- Do Hamsters Cause Allergies ? How Hamsters Affect Your HealthIf your allergies have flared up since you got your new hamster, this article might help. Even if you’ve never been allergic and you’re just now starting to react poorly to hamsters, this will help make things clear. Table of Contents So do hamsters cause allergies ?What you’re actually allergic toMost pets have the potential to cause an allergic reactionKeeping your allergies down when you’ve got a hamsterA word from Teddy So do hamsters cause allergies ? Yes, hamsters can cause allergies. Any animal with fur or hair will cause allergies to flare up in a person who is already allergic. Some people who never had allergies can suddenly develop one, be it from hamster fur or cat fur or someone’s beard. The problem is the same, whether it’s a hamster or a different animal. But back to hamsters, most allergies are because of trapped dander inside the hamster’s fur. It’s not the fur itself but the fine particles within the layer of fur that make you sneeze, cough, your throat close up, or other severe reactions. Now let’s talk about why pet-related (and thus hamster-related) allergies come up, and what you can do to lessen the reactions. What you’re actually allergic to For the most part, allergies are a pain to pinpoint. Not only are they not always immediately clear – like peanut or shellfish, for example – but they can annoyingly change over time. But, for the most part, people with allergies react to very fine foreign particles in the air. Those particles are usually pollen or dander. Since hamsters don’t frolic in flowers all day long, only dander remains as a culprit. You see, hamsters have skin like everyone else, and those skin cells eventually die off and get renewed. The dead skin needs to go somewhere. It’s the fact that it’s dander not our own that sets things off, really. In humans, we wash it off. In furry animals, it stays in their fur for an amount of time. Sometimes it breaks into very very small little pieces. Not those white clumps, immediately noticeable. No, very very fine particles that stay trapped in the animal’s fur. Once your hammy moves, those particles get released into the air. If you’re sensitive to fine particles, you’ll feel those in your nose and lungs and eventually start reacting to them. Those are most cases. Sometimes it’s the smell itself that can trigger a reaction. Like the smell of hamster pee. Or, another trigger can be the bedding on which your hamster lives. You might be allergic to whatever bedding the hamster has, when it is in fine particles. But most of the time it’s just the dander that sets people off. Most pets have the potential to cause an allergic reaction This can and does happen with every and all animals who have fur. Even those with no fur, actually. Because it has to do with the skin, not the fur. The fur acts as a trap for the dander. But even a Sphinx cat – hairless cat – can cause allergies. It won’t trigger them for most people who have allergies. But those with severe allergies can get reactions even from a hairless cat. This is because the dander – dead skin cells – still exist, everywhere the skin is. A hairless animal won’t have as much since most of it falls off. But there will still be some. So the only way you can be truly sure you won’t get a reaction at all is to get an unconventional pet. That’s a fish or a reptile. Reptiles don’t shed parts of their skin, but it all comes off in one clean, simple molt. No debris and flying skin anywhere with a snake or a lizard. And a fish is… well, underwater, so you won’t be breathing anything in. Birds also have this amazing potential to cause allergies. Birds have a fine dusting on their feathers, to keep them waterproof and it happens to contain a bit of dandruff as well. If you’re a person with allergies, they might flare up if you get a budgie for example. Or any other bird. My girlfriend’s parents have a pair of cockatoos. Always had birds since I could remember. When those two birdies ruffle their feathers and preen themselves, a whole layer or dandruff settles on the surfaces around them. (If you like this article so far, you can pin it to your Pinterest board by clicking the image below. The article continues after the image.) Keeping your allergies down when you’ve got a hamster If you’ve got a hamster but you’re allergic to him, there are a few things you can do to make your reactions not as severe. The biggest problem is the dandruff, and where and how it settles. Aside from the hamster’s fur, it can get on the carpets, curtains, on your clothes, in your own hair, and so on. So let’s see what you can do. Do not handle the hamster. Most obvious one, and most painful one if you really love your hamster. Simply not handling him will get you as far away from his fur and dander as possible. Regularly groom him. Never bathe a hamster, since that can be deadly for hamsters. But a light grooming with a soft comb would help get the dander off. You’ll probably need a friend to do this for you, since this will release a whole lot of dander in the air. A surgical mask won’t help much there. Don’t let the hamster onto carpets or any textile surface. This means your bed, the floor, the curtains if he can get to them (hammies will climb your curtains if you don’t stop them), your clothes as well. Clean the hamster’s cage often. This means twice per week. Usually you should do this once a week, but if you’re very sensitive to the particles in his cage, cleaning it out might help with the symptoms. Carry a shot of epinephrine, or adrenaline with you. If you get into anaphylactic shock, a shot will help. This is only temporary, and you need to get to the hospital straight away. Use an air purifier. This will trap most of the harmful particles in the air, and relieve most of your symptoms. Visit a doctor to look for treatment options. Allergies come and go, and sometimes they even suddenly disappear. But you should still seek a professional for medical help. A word from Teddy I hope you found what you were looking for in this article. I know us hamsters are very fluffy and cute, but we sometimes do cause allergies. It’s nothing personal, it’s just us being hamsters. If you want to know more about us hamsters you should check out the related articles below. You’ll learn how to keep us safe and happy, and what we need for a good life.... Read more...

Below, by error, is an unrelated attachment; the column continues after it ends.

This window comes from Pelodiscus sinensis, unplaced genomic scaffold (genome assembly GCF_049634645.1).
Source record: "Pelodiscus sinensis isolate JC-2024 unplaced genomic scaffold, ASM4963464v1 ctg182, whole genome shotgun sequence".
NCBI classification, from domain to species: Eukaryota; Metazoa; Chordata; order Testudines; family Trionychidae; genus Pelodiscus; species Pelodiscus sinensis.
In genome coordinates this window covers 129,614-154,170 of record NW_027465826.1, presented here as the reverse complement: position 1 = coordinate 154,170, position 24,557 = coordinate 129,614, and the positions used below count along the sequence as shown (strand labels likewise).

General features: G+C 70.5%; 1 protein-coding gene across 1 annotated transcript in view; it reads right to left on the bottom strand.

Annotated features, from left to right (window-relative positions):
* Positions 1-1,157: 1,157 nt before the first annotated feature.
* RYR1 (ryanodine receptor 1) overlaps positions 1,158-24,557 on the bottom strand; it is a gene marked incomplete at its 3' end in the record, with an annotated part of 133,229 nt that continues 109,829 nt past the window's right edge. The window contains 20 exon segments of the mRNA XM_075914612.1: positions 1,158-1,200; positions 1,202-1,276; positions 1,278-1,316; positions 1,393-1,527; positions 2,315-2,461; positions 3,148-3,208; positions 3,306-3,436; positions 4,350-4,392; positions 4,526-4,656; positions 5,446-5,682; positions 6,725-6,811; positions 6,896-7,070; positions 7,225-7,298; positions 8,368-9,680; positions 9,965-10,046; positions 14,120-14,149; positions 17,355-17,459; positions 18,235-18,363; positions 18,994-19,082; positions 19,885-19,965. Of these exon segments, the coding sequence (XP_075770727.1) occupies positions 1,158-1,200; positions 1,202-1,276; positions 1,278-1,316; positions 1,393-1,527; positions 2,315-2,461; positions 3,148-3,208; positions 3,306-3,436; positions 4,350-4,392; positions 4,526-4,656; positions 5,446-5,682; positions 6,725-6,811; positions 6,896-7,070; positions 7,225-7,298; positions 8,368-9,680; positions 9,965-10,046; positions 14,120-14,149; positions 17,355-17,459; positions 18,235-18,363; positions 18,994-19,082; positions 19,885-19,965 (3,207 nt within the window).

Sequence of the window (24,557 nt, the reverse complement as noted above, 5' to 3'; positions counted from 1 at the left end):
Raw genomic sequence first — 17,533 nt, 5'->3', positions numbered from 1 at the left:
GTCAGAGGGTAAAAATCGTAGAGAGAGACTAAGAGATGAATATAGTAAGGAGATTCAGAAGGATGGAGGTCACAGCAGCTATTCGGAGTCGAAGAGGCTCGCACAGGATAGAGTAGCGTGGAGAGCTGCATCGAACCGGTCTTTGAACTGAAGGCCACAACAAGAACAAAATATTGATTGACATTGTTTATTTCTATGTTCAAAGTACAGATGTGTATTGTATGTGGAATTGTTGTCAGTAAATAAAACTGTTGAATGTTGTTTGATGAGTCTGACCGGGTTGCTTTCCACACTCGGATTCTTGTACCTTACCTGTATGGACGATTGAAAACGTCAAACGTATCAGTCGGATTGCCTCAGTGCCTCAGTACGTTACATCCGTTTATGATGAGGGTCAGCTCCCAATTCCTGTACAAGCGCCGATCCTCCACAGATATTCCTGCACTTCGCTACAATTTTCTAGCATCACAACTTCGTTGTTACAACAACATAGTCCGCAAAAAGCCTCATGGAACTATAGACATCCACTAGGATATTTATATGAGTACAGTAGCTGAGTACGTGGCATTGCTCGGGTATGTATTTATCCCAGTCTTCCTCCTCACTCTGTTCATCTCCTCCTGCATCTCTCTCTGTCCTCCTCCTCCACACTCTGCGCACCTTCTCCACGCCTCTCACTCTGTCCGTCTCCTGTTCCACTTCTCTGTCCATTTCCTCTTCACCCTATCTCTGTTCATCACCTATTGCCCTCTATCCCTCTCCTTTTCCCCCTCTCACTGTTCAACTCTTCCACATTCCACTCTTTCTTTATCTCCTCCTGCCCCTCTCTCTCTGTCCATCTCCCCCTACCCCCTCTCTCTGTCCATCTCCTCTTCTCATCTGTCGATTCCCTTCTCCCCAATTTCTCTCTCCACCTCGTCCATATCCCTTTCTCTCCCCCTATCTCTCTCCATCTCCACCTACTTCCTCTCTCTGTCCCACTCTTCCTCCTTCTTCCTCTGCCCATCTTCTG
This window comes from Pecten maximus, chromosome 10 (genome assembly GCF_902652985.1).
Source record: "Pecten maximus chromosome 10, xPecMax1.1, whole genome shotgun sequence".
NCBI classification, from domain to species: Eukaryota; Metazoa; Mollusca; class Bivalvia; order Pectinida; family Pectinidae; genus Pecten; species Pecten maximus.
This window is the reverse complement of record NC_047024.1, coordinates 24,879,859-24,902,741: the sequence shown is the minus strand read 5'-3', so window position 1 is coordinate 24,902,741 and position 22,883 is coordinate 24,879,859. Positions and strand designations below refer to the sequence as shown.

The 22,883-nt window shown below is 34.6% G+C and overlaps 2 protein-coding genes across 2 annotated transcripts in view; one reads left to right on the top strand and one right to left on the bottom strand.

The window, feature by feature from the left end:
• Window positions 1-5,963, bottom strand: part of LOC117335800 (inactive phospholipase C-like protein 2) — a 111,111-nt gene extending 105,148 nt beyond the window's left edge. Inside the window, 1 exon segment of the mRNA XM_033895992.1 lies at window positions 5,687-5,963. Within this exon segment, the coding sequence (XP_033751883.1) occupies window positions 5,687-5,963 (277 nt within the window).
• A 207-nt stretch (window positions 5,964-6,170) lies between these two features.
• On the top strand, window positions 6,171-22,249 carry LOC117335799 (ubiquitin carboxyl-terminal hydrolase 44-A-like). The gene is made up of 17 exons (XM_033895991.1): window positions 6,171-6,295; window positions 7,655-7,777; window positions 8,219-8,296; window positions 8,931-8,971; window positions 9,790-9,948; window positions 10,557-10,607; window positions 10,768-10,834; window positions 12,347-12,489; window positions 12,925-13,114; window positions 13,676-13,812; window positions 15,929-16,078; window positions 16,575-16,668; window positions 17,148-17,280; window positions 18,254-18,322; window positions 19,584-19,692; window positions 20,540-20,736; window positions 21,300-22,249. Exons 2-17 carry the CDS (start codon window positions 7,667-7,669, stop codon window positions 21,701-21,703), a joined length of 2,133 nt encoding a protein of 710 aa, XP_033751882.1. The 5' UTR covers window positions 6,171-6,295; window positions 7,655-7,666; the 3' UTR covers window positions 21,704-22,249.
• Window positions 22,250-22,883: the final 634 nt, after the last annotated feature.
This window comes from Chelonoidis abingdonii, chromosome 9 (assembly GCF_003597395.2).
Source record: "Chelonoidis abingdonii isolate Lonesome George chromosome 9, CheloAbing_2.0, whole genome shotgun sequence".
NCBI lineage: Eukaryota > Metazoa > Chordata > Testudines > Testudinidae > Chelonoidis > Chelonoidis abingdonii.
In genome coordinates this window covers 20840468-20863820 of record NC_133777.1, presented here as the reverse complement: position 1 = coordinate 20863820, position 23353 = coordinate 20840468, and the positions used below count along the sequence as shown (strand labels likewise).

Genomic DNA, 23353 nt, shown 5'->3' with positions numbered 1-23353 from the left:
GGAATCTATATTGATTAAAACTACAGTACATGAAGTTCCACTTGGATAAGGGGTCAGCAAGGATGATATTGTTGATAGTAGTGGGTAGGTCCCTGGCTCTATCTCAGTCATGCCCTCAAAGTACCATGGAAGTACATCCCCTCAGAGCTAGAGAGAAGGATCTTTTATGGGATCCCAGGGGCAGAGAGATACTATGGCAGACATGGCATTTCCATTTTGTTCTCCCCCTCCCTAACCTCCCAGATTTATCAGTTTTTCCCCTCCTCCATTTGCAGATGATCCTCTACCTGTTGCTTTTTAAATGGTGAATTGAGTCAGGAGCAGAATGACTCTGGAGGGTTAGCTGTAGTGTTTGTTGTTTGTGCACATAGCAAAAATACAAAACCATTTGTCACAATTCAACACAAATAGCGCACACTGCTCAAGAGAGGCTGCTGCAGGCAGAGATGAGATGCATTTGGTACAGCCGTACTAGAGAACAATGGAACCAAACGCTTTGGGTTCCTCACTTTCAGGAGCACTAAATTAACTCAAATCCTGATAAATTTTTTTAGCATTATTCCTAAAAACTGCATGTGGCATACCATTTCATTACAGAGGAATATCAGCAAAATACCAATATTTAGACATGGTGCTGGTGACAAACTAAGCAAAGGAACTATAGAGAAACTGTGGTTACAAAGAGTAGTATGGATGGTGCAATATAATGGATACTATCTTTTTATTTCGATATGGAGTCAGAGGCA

- How To Know What Hamster Breed You Have – Complete GuideWhen I first got my Teddy I didn’t know he was a Syrian hamster. I only knew I wanted an orange and white hammy, and I looked around until I found him. But there are 5 distinct hamster breeds, and they can be a bit confusing. I’m here to help you figure out what kind of hamster you’ve got, so you have all the info you possibly can to take care of your hammy. Table of Contents So how do you know what hamster breed/type you have ?All about the Syrian hamsterAll about the Chinese Dwarf hamsterAll about the Roborovski Dwarf hamsterAll about the Campbell Dwarf hamsterAll about the Siberian/ Winter white Dwarf hamsterWhich hamster breeds can be kept togetherThe main differences between the hamster breedsWhich hamster type makes the best petA word from Teddy So how do you know what hamster breed/type you have ? The main things to look for when determining your hamster’s breed or type is the size of the hamster, and the color/markings. There are very distinct differences between the hamsters available for purchase. We’ll get into the different size and color options for all the hamster types in the rest of this article. There are 5 types or breeds or hamster available, and they are: Syrian – the largest, most common hamster Chinese Dwarf – not really a Dwarf type, but still often called that; the only one with a longer tail Roborovski Dwarf – the tiniest, fastest hamster, almost impossible to hold Campbell Dwarf – a bit larger than the Roborovski, often confused with the next breed Siberian/Winter white/Djungarian Dwarf – the only one that changes its coat color according to temperature Now these 5 types are the ones you will usually find in a pet shop, and they might come under different names or nicknames. It’s important that you know each type so you don’t get fooled at the shop for an overpriced hammy just because it’s called “fancy hamster”. Yes, some people have found hamsters labeled that in a pet shop. Now let’s find out more about each hamster type, and how to differentiate between them. All about the Syrian hamster The Syrian hamster is the most common hamster you will find in a pet shop. It’s also the kind of hamster I have. They’re the largest and most diverse-looking hamster breed out there. An adult Syrian hammy is somewhere between 5-8 inches in length, which is 13-20 cm. Some can grow a bit larger, but not by much. The size is what you will notice first. A baby Syrian hamster is about the size of an adult Dwarf type (Robo, Campbell, or Siberian). Even as babies, the males have very large testicles, that will make their rear-ends bulge noticeably. As for the color options and fur markings, there are plenty. Honestly Syrian hamsters are about as colorful as cats and dogs, except they never have stripes like a cat. Aside from that, they can be a single color, black and white mixes, spotted, ringed, just one spot on the eye, sooty, and so many more colors. The fur itself can be short/normal, longhaired, or curlyhaired. These as well can have any of the color options you can imagine. When I got my Teddy I knew next to nothing about hamsters. So I thought an orange hammy with a bit of white on the belly is going to be so unique, and rare. Well, it turns out that is the most common color you can get a Syrian hammy. Those are called Golden hamster and they’re the classic coloration, the one they have in the wild. This hammy comes from Syria, and southern Turkey in the wild. At some point, a few managed to populate and thrive in parts of Israel. All about the Chinese Dwarf hamster The Chinese hammy is not really a Dwarf type, although most everyone calls him that. Actually all hamster types except Syrian are called Dwarf, by comparison. But the Chinese is not a Dwarf, he is somewhere in between. As an adult he can reach up to 3-5 inches/8-13 cm, plus the longer tails. Chinese hamsters have a much longer tail compared to any other hamster types, which can grow to be about an inch long/2-3 cm. Aside from that, the body if a Chinese hammy is longer than the Dwarf types, and more slender than the Syrian hammy. So that, plus the long tail can make the Chinese look more like a mouse than anything else. There are few color types you can find for the Chinese. The most common one is the wild variety, with a sort of brown down the back, and a dark stripe running down the spine, plus a white belly. You can find a few specks of grey and black here and there on the hammy’s backside. The other two options are mostly white, with the dark stripe down the back, and very rarely can be all white with a dark spot. This hammy comes all the way from China and Mongolia. All about the Roborovski Dwarf hamster Can also be found under the nickname Robo – short for Roborovski, the scientist who discovered the species. This hamster is the smallest kind of hamster you can ever find. As an adult he won’t grow past 2 inches/5 cm, which makes him incredibly easy to lose, drop, or just barely handle. This hamster, like the other Dwarf types (except the Chinese) is stout-bodied, and looks like it has no neck. The truth is that the neck is very short, and the ears are the only point you can figure out where the body stops and the head of the hamster starts. A Robo hammy is usually soft brown on its back, with no stripe down its back. It does still have the white belly like the Chinese, but its feet are furrier. He will usually have a large white spot right above his eyes, where an eyebrow would be. Much like the eyebrow spot of a Rottweiler or Doberman. You can find all-white Robos, or white with a bit of grey mask, even a nice color combination between white and cream on the back. The breeding process over time gave us a lot of coat options, so you can’t use coat alone to figure out the breed. Still, the Robo is the absolute smallest of the Dwarf hammies. You can tell a baby white Robo from a Siberian (also often white) by the size. Upon birth Robos are barely an inch/2 cm, white the Siberians are larger. The Roborovski hamster comes from parts of Russia, and you can sometimes find him as Russian Dwarf. Although all Dwarf types are russian, so there’s that. All about the Campbell Dwarf hamster This hamster is larger than the Robo, and reaches about 3-4 inches/ 8-11 cm. He is very easy to confuse with the Siberian Dwarf, but I’m going to help you distinguish between them. The Campbell hamster is colored much like the Chinese and the Robo, as in he has the brownish coat on his back, and does have a dark, very narrow stripe running down his back. The belly however is grey, not white, and he has tufts of fur on his feet as well. There are not many color options or variations for the Campbell hamster. However the cheek pouches of the Campbell reach all the way to his hind legs, and are part of his mouth, not separate. His coat does not change color from winter to summer, and he is again common throughout Russia, China, Mongolia, and Kazakhstan. All about the Siberian/ Winter white Dwarf hamster Just as large as the Campbell hamster, these two can and often are confused. The Siberian has many names, like the Winter White – turning white in winter, in the wild. Or the Djungarian hamster, because of the region in China it usually lives in. As for size, the Siberian is about 3-4 inches/ 8-11 cm, which makes it again very similar to the Campbell hammy. However the color is more grayish on its back, with a dark stripe on its back and a darker spot on its head. This hammy has a white belly, and has more color variations than the Campbell. A Siberian can also be found in all white, or white with a faint grey line down the back, or all grey with darker fur on the back, and all the way to the wild coloring I mentioned above. (If you like this article so far, you can pin it to your Pinterest board by clicking the image below. The article continues after the image.) Which hamster breeds can be kept together Of all these many kinds of hamsters, not all can be kept together. It’s always a bad idea to mix hamster types, since they have different temperaments. So it’s the Dwarf types that can be kept together, only under certain circumstances. The Syrian and Chinese hammies will fight everything and everyone you out in their cage, so it’s best to leave them alone. If you really would like to know which if your hammies can live together, and how to introduce two hamsters to live together – you should read this article on why hamsters fight. You’ll find out more about the social lives of hamsters in general, and what to do if your hamsters start fighting. The main differences between the hamster breeds Aside from what I just talked about before, there are a few other differences. There’s temperament, and ease of handling as well. There are also some feeding exceptions to be sure of, so it’s best to read this list of foods you can safely give to your hamster. The biggest differences are between the types of hamster – the large Syrian, and the smaller Dwarf types. You can find an in-depth article on the differences between a Syrian and Dwarf type right here, so you can find out which would be the best hammy for you. There is also the matter of cage sizes. The Syrian, being the largest, requires the most space in his cage. For a Syrian the minimum is a cage of 24 x 12 inches, and about 12 inches tall. That’s 61 x 30.5 cm, and about 30.5 cm tall. A dwarf type can live in half that space, but since they are often housed in pairs will require a cage just as large as a Syrian. If you want to know more about housing hamsters, and what to look for in a cage, you should check out this article. You’ll find the pros and cons of the 3 most common cage types, and how to care for your hamster’s cage. Which hamster type makes the best pet When it comes to which hamster is the best pet, this one is really up to you. All I can give you is the info on these 5 hamster types, and you can decide for yourself which you’d like best. All hamsters can make good pets – if you like a quiet pet, and have a certain amount of patience to tame them. They’re not expensive, aside from the initial purchases like cage, wheel, ball, and so on. But it really depends on you. All these 5 types of hamster are nocturnal, so if you got o bed early you will miss them. The Syrian is a bit easier to handle and tame, given his size. The Roborovski shouldn’t even be handled in the first place, since he is so small it’s easy for him to slip through your fingers. They’re best kept to look at, and they do a lot of tricks when they have a cage mate. So do the other Dwarf types, but they’re larger and can be handled a bit easier. It’s not a good idea to give a hamster to any child. Hamsters need a lot of care and a quick hand to catch them, which kids don’t really have. And hamsters in general need a quiet, calm space to live in. So a very lively home, with small children, and a few other pets that can roam the house freely, is not a good home for a quiet creature like a hamster. A word from Teddy I hope you found out a lot about each of us hammies, I know we can be a bit confusing at times. I’m easy to spot, since I’m a big orange hammy running around the house, but my friends are so much smaller. Whichever kind of hamser you get, remember that all of us can be tamed and like your attention. And if you want to know more about us hammies, you can read he articles below for useful information.... Read more...